This kept going into college. I remember lining up the first night ‘In Search of Spock’ premiered in theaters (We used a pay phone to order pizza) and I saw Leonard Nimoy speak in person at WSU. Yep. I was still a sci fi geek in College…

In the 80s, 90s and early 2000s, they launched some new series. (They being the world of Star Trek). There was the Next Generation, Deep Space 9, Star Trek Voyager and Enterprise.

I watched a few seasons of each when they first came out, but with kids, work, life and beer, I was not an avid follower of these newer shows. I was a fan of each one though.

Then, a few years ago, the world was given the miracle of Netflix. It aint a holodeck, but it will do!  About 2 years ago I decided I wanted to watch all the episodes, in order, of the new Star Treks. I started with Voyager, then Enterprise, and then hit Deep Space 9. The 7 seasons of The Next Generation (TNG) I put on hold. It just seemed like a HUGE commitment of time.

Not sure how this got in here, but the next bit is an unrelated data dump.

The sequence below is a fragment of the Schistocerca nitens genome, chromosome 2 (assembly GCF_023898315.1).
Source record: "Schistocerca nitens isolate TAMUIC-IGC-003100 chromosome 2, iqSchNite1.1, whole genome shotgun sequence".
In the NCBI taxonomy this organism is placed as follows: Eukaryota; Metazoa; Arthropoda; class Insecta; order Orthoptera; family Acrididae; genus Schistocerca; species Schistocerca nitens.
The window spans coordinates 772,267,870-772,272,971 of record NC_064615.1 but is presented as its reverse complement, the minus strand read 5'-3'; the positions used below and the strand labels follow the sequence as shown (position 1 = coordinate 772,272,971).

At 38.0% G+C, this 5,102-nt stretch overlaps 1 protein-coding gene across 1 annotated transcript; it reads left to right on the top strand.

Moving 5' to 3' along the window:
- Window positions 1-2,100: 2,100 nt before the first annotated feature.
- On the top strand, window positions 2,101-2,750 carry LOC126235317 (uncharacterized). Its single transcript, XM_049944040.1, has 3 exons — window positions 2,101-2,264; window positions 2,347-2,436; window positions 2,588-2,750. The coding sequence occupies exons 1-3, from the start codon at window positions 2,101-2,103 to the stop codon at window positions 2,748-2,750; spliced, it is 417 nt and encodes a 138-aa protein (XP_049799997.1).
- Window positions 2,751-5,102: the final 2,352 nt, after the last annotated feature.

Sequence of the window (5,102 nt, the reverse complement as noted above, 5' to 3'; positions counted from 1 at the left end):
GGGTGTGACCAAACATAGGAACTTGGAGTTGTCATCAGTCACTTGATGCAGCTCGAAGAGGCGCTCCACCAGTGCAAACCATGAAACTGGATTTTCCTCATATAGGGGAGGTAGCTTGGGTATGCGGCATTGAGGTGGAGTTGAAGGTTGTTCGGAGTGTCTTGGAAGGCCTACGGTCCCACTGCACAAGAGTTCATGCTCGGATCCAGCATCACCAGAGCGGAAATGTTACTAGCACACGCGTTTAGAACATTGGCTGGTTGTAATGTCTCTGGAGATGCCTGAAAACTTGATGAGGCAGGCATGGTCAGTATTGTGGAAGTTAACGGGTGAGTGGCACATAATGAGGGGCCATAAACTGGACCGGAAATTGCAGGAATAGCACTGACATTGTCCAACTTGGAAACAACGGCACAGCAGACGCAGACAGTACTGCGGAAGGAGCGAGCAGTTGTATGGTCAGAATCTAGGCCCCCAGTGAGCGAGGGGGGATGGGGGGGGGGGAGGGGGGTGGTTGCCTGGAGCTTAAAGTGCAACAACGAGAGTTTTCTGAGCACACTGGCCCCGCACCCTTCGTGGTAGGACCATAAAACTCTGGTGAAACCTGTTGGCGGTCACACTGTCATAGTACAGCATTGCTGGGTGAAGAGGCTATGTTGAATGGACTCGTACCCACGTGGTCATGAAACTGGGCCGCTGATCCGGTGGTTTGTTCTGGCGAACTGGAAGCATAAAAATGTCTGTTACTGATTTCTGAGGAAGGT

But then November 2016 hit, Trump was elected on a wave of hate…. I needed something positive, some hope for the future. Within a couple of week of the election, I started streaming TNG.

No matter what hate has been spewed over the last few months, the crew of Enterprise helped keep me grounded. Race, creed, or religion means nothing to these folks, in their world they are all the same They have given me a place to escape when real life news is horrid.

I just wish the current resident of the Oval Office would read this one quote from Captain Picard.

You know, there are some words I’ve known since I was a schoolboy: “With the first link, the chain is forged. The first speech censured, the first thought forbidden, the first freedom denied, chains us all irrevocably.” Those words were uttered by Judge Aaron Satie, as wisdom and warning. The first time any man’s freedom is trodden on, we’re all damaged. I fear that today…

Sadly, for me, my place of hiding is gone. Tonight, I streamed the last episode, aptly named, “All Good Things Must Come to an End”